Zululand, a territory in South Africa lying between 28° and 29° S. latitude and inhabited by the Zulus or Amazulus, who belong to the Bantu family. Since 1897 this region has been a province of the British colony of Natal, and comprises only two-thirds of the ancient Zulu possessions. It is bounded by the Tugela on the south, the Transvaal on the west, Swaziland on the north, the Indian Ocean on the east, and has an area of 10,450 sq. miles.
In the beginning of the nineteenth century, the Zulus were a small tribe numbering hardly more than two or three thousand souls. Ten years later they could put 100,000 warriors in the field, and from that time until recently they devastated a great part of South Africa, and even terrorized the Boers and the British settlers. This was due to the appearance in their ranks of a great military genius Tchaka, “the Zulu Napoleon”. Having succeeded his father in 1810, he joined with Dinghiswayo, King of the Umtewa, introduced military discipline among his men, and incorporated into his army the young men of the tribes he conquered. By 1818 these conquerors had exterminated or subjugated all their neighbors, except the great tribe of the Umdwandwe, whose chief was named Zuidi. Zuidi captured Dinghwiswayo and put him to death, but was in turn overcome by Tchaka, whose power was thereafter unchallenged. His empire in 1820 extended from Delagoa Bay to the St. John River, thus embracing the present territories of Natal, Zululand, Swaziland, Tongaland, and a part of the Transvaal.
After Zuidi’s defeat several great migrations took place: members of his family and his principal officers, preferring exile to slavery, assembled some of their warriors and went north. Moseleketzi (in Zulu Umzilikazi) placed himself at the head of a clan, the Matabele, and, destroying everything in his path, settled between the Limpopo and the Zambesi Rivers. He died in 1867, leaving his throne to his son Lobengula, the founder of Bulawayo. This branch of the Zulus was conquered by the British in 1893, and Lobengala fled to the banks of the Zambesi where he died miserably. The Basutos were also attacked by the Zulus, but with the assistance of the French missionaries, Cassatis, Arbousset, and Gosselin, they preserved their independence. Through the vast plain lying along the Indian Ocean between the Natal and the mouth of the Zambesi, the Zulu tribes fled before Tchaka, devastating as they went. Among the chieftains of these savage hordes mention may be made of: Segondaba, who founded Mombera west of Nyassa; Mozila, who allied himself with the Portuguese of Lorenzo Marques, and ceded to them the region south of the Nkomati; Gungunyane, his son, who made war on the Portuguese, was defeated by them in 1898, and was exiled to Cape Verde.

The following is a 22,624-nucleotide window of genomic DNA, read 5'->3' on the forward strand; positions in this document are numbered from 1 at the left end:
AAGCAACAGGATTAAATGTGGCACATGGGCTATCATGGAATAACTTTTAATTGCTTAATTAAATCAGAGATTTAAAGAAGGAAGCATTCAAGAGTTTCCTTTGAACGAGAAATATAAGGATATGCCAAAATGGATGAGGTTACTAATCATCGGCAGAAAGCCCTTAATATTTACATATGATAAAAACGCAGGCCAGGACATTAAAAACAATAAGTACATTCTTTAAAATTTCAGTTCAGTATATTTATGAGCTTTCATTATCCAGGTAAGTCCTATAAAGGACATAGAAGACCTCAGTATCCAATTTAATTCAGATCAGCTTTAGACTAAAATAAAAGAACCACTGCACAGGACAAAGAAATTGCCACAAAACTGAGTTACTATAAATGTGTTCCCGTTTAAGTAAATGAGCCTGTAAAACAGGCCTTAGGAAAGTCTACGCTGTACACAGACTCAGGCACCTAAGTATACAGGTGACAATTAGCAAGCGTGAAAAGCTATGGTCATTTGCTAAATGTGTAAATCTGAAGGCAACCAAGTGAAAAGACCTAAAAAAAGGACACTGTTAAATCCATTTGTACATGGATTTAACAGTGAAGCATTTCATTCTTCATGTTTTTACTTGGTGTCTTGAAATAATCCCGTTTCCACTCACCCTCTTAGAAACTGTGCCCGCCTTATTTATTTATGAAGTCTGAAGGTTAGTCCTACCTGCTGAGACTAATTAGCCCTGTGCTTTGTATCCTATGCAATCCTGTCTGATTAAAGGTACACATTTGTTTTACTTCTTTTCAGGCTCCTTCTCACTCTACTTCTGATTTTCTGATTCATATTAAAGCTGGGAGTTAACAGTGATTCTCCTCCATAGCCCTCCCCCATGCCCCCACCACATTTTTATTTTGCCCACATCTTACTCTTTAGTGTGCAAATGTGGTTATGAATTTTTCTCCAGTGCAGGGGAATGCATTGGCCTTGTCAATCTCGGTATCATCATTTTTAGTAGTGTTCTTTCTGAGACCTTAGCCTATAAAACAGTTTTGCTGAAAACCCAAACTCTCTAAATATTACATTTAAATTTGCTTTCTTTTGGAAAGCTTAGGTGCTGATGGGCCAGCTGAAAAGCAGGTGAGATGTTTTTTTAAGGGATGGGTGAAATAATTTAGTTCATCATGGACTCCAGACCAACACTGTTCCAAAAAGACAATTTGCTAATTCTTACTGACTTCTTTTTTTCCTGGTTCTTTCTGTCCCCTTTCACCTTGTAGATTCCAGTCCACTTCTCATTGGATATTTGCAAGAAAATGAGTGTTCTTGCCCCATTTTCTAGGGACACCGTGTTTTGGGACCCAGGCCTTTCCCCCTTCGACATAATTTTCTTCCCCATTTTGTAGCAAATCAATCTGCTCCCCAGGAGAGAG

Tchaka’s empire, founded on massacre and pillage, could not last. In 1824 he came into contact with a number of English from the Cape who helped him in his operations against the Pondos in the south. To these he granted trading facilities in his territory, and ceded to them Port Natal, which had been discovered by Vasco de Gama in 1497; near this district, the capital Durban (called after Urban, a governor of the cape) was established in 1846. In 1828 Tchaka was treacherously slain by his brother Dingaan, who succeeded him. The Boers were then beginning to cross the Drakenberge, and in 1837 almost a thousand of their wagons had passed over the mountains. Dingaan was startled by this foreign invasion, and, having invited several of them to a feast, treacherously massacred them. This was the signal for a merciless war. In a first encounter, on a tributary of the Tugela, the Zulus surprised and killed nearly 700 Dutch men, women, and children. The name Weenen (tears) still points out the site of this butchery. The Boers did not yield. In 1840, Dingaan having been slain by his brother Pande, they allied themselves with the latter, and founded the Republic of Natal, making Pietermarit (named after two of their heroes Pieter Retief and Gevrit Maritz) their capital. The Boers, having gained the upper-hand, began at once to drive all the blacks out of Natal. The Cape Government, however, intervened “in the name of humanity”, and, “protecting” the Zulus against the Boers, and the Boers against the Zulus, soon became the master of both.
In 1872 Pande died, leaving the chieftainship to his son Cettiwayo (in Zulu Ketshwayo). The latter in 1879 ventured to make war against the British. Despite the inferiority of their weapons, the Zulus were victorious. In one of these conflicts Prince Louis Napoleon fell. But, finally, the Zulu army was overthrown on the banks of the Umvolosi, at the very spot where the tribal tradition placed the birthplace of their founder. Brought to England, and after wards reinstalled as chief in 1883, Cettwayo died in 1884. His son, Dini zulu, attempted a rebellion in 1889, but was captured and exiled to St. Helena. Since then, the Zulus, dispersed throughout the Natal and the territory left to them, seem to have lost, with their lack of cohesion, all idea of revolt and independence.
Though comprising different elements, the Zulus, disciplined and united by their terrible chieftains, are, generally speaking, handsome, tall, skillful and strong, athletic, and capable of advancement. No longer given to warfare, they have engaged in stock-raising and agriculture, and have made rapid progress in the ordinary trades. Most of them are fetishists, but the Catholic and Protestant missions have gathered around them a fair number of converts. Zululand does not form a distinct religious unit: it depends on the Vicariate Apostolic of Natal, which is confided to the Oblates of Mary Immaculate. Lately a Zulu priest, a doctor of theology, was ordained in the College of the Propaganda, Rome, and is engaged in missionary work among his fellow Zulus.
A. LE ROY